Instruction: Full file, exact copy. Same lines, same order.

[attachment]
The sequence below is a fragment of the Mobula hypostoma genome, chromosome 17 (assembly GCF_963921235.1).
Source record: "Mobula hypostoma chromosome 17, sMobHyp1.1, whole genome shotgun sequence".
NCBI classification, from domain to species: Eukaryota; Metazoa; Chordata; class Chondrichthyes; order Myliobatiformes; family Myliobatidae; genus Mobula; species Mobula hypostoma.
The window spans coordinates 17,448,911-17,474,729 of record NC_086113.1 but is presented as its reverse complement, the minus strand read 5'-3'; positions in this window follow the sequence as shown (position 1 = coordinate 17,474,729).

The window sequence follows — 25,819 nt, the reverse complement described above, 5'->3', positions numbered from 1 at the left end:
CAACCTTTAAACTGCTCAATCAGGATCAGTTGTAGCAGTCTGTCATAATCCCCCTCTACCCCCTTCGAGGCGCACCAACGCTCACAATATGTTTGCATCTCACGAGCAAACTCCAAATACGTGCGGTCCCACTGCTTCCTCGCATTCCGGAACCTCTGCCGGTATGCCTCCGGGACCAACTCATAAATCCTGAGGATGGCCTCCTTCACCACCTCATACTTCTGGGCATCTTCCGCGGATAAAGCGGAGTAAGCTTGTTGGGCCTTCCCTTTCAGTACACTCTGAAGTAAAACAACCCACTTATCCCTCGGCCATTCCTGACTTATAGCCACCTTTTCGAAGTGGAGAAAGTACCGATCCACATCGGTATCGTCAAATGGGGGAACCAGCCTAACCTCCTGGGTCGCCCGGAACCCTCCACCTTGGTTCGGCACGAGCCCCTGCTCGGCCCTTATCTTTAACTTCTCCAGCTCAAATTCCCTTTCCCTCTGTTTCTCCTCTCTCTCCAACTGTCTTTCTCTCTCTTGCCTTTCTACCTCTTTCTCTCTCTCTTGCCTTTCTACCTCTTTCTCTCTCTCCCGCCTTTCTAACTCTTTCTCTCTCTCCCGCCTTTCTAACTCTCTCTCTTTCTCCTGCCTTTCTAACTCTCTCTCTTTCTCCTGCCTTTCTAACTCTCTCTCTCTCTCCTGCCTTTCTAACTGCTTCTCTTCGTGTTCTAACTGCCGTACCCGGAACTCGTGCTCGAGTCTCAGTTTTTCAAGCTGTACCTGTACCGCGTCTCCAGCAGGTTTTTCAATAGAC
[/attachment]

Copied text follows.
The sequence below is a fragment of the Mobula hypostoma genome, chromosome 17 (assembly GCF_963921235.1).
Source record: "Mobula hypostoma chromosome 17, sMobHyp1.1, whole genome shotgun sequence".
NCBI classification, from domain to species: Eukaryota; Metazoa; Chordata; class Chondrichthyes; order Myliobatiformes; family Myliobatidae; genus Mobula; species Mobula hypostoma.
The window spans coordinates 17,448,911-17,474,729 of record NC_086113.1 but is presented as its reverse complement, the minus strand read 5'-3'; positions in this window follow the sequence as shown (position 1 = coordinate 17,474,729).

The window sequence follows — 25,819 nt, the reverse complement described above, 5'->3', positions numbered from 1 at the left end:
CAACCTTTAAACTGCTCAATCAGGATCAGTTGTAGCAGTCTGTCATAATCCCCCTCTACCCCCTTCGAGGCGCACCAACGCTCACAATATGTTTGCATCTCACGAGCAAACTCCAAATACGTGCGGTCCCACTGCTTCCTCGCATTCCGGAACCTCTGCCGGTATGCCTCCGGGACCAACTCATAAATCCTGAGGATGGCCTCCTTCACCACCTCATACTTCTGGGCATCTTCCGCGGATAAAGCGGAGTAAGCTTGTTGGGCCTTCCCTTTCAGTACACTCTGAAGTAAAACAACCCACTTATCCCTCGGCCATTCCTGACTTATAGCCACCTTTTCGAAGTGGAGAAAGTACCGATCCACATCGGTATCGTCAAATGGGGGAACCAGCCTAACCTCCTGGGTCGCCCGGAACCCTCCACCTTGGTTCGGCACGAGCCCCTGCTCGGCCCTTATCTTTAACTTCTCCAGCTCAAATTCCCTTTCCCTCTGTTTCTCCTCTCTCTCCAACTGTCTTTCTCTCTCTTGCCTTTCTACCTCTTTCTCTCTCTCTTGCCTTTCTACCTCTTTCTCTCTCTCCCGCCTTTCTAACTCTTTCTCTCTCTCCCGCCTTTCTAACTCTCTCTCTTTCTCCTGCCTTTCTAACTCTCTCTCTTTCTCCTGCCTTTCTAACTCTCTCTCTCTCTCCTGCCTTTCTAACTGCTTCTCTTCGTGTTCTAACTGCCGTACCCGGAACTCGTGCTCGAGTCTCAGTTTTTCAAGCTGTACCTGTACCGCGTCTCCAGCAGGTTTTTCAATAGAC